UAMS Mourns Loss of Susan Smyth, M.D., Ph.D.

By Yavonda Chase

Susan Smyth, M.D., discuss cardiology cases with clinical team members. (From left) Divya Nayar, M.D., neurology resident; Abdallah Malkawi, M.D. cardiovascular medicine fellow; and Tushar Tarun, M.D., assistant professor, cardiovascular medicine.Bryan Clifton

“Susan was a remarkable leader, colleague and friend who will be deeply missed by many across our state, especially those of us fortunate enough to work with her,” wrote Chancellor Cam Patterson, M.D., MBA, in an announcement to UAMS employees and students. “Her death is a great loss for UAMS, our state and all who knew her.”

She is survived by her husband, Andrew Morris, Ph.D., professor in the UAMS Department of Pharmacology and Toxicology, and their sons, Edward and William.

Smyth was a nationally respected cardiologist and translational researcher who joined UAMS in 2021 from the University of Kentucky, where she was chief of the Division of Cardiovascular Medicine and director of the Gill Heart and Vascular Institute. She also served as a cardiologist and funded investigator for the VA Health Care System. She was a member of the American Society for Clinical Investigation, past president of the Association of University Cardiologists and served on the CTSA Steering Committee for the National Center for Advancing Translational Science. Smyth authored more than 200 publications and contributed to over a dozen textbooks.

She graduated from Mount Holyoke College in South Hadley, Mass., with a Bachelor of Arts in biology before earning both a medical degree and a Ph.D. in pharmacology from the University of North Carolina in Chapel Hill. She completed an internal medicine residency, including a year as chief resident, at University Medical Center in Stony Brook, New York, and cardiology fellowships at Mount Sinai Medical School in New York and the University of North Carolina, where she joined the faculty in 2001.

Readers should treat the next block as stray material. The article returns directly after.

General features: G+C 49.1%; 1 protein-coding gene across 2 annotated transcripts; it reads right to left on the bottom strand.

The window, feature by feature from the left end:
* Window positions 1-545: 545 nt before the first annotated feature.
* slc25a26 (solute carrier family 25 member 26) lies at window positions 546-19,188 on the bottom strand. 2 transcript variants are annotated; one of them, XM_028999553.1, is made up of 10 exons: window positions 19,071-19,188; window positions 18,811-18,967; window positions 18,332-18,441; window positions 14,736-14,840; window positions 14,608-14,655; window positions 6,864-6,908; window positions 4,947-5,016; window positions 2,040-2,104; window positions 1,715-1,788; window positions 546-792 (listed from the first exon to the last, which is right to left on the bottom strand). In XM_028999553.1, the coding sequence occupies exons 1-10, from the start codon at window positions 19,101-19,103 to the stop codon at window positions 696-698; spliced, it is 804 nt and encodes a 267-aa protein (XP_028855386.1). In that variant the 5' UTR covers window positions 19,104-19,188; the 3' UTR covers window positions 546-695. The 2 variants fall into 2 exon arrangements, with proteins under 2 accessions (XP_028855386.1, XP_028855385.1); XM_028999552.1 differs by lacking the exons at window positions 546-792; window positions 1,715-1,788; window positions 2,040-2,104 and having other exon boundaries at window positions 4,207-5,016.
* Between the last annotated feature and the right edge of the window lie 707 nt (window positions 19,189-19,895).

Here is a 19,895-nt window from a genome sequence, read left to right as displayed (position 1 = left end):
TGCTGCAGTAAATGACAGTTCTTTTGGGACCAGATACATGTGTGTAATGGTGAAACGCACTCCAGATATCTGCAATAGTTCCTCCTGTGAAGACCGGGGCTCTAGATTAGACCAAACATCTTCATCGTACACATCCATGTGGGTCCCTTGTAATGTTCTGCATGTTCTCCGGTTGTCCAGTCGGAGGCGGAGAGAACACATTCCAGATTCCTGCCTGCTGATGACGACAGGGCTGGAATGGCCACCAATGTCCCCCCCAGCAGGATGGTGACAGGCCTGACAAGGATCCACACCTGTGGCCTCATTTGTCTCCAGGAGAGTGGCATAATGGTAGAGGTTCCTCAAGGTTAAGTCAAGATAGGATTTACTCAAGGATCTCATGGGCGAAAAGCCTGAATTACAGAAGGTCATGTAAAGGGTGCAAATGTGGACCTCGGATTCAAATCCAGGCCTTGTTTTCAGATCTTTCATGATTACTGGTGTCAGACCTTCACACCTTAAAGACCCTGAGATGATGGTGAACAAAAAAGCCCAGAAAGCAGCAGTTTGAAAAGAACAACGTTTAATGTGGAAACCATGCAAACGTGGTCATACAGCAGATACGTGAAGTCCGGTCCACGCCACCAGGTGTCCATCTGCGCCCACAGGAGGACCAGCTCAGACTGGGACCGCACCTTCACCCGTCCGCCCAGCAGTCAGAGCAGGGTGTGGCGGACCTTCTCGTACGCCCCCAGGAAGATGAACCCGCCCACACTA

After joining UAMS, Smyth launched and expanded numerous initiatives to improve health in Arkansas while also increasing the College of Medicine’s national standings in primary care and other aspects of education, research and clinical care. She made the pursuit of health equity, diversity and inclusion a top priority for the college. Her funded research focused on the interplay between inflammation and thrombosis in vascular biology. In November, she was invested at UAMS in the Arkansas Medical Society Distinguished Dean’s Chair during a ceremony in which her husband Andrew also was invested in the Mehta Stebbins Chair in Cardiovascular Research.

UAMS has appointed G. Richard Smith, M.D., former dean of the College of Medicine and founding director of the UAMS Psychiatric Research Institute, to serve as interim dean.

UAMS is the state’s only health sciences university, with colleges of Medicine, Nursing, Pharmacy, Health Professions and Public Health; a graduate school; a hospital; a main campus in Little Rock; a Northwest Arkansas regional campus in Fayetteville; a statewide network of regional campuses; and eight institutes: the Winthrop P. Rockefeller Cancer Institute, Jackson T. Stephens Spine & Neurosciences Institute, Harvey & Bernice Jones Eye Institute, Psychiatric Research Institute, Donald W. Reynolds Institute on Aging, Translational Research Institute, Institute for Digital Health & Innovation and the Institute for Community Health Innovation. UAMS includes UAMS Health, a statewide health system that encompasses all of UAMS’ clinical enterprise. UAMS is the only adult Level 1 trauma center in the state. UAMS has 3,275 students, 890 medical residents and fellows, and five dental residents. It is the state’s largest public employer with more than 12,000 employees, including 1,200 physicians who provide care to patients at UAMS, its regional campuses, Arkansas Children’s, the VA Medical Center and Baptist Health. Visit or Find us on Facebook, X (formerly Twitter), YouTube or Instagram.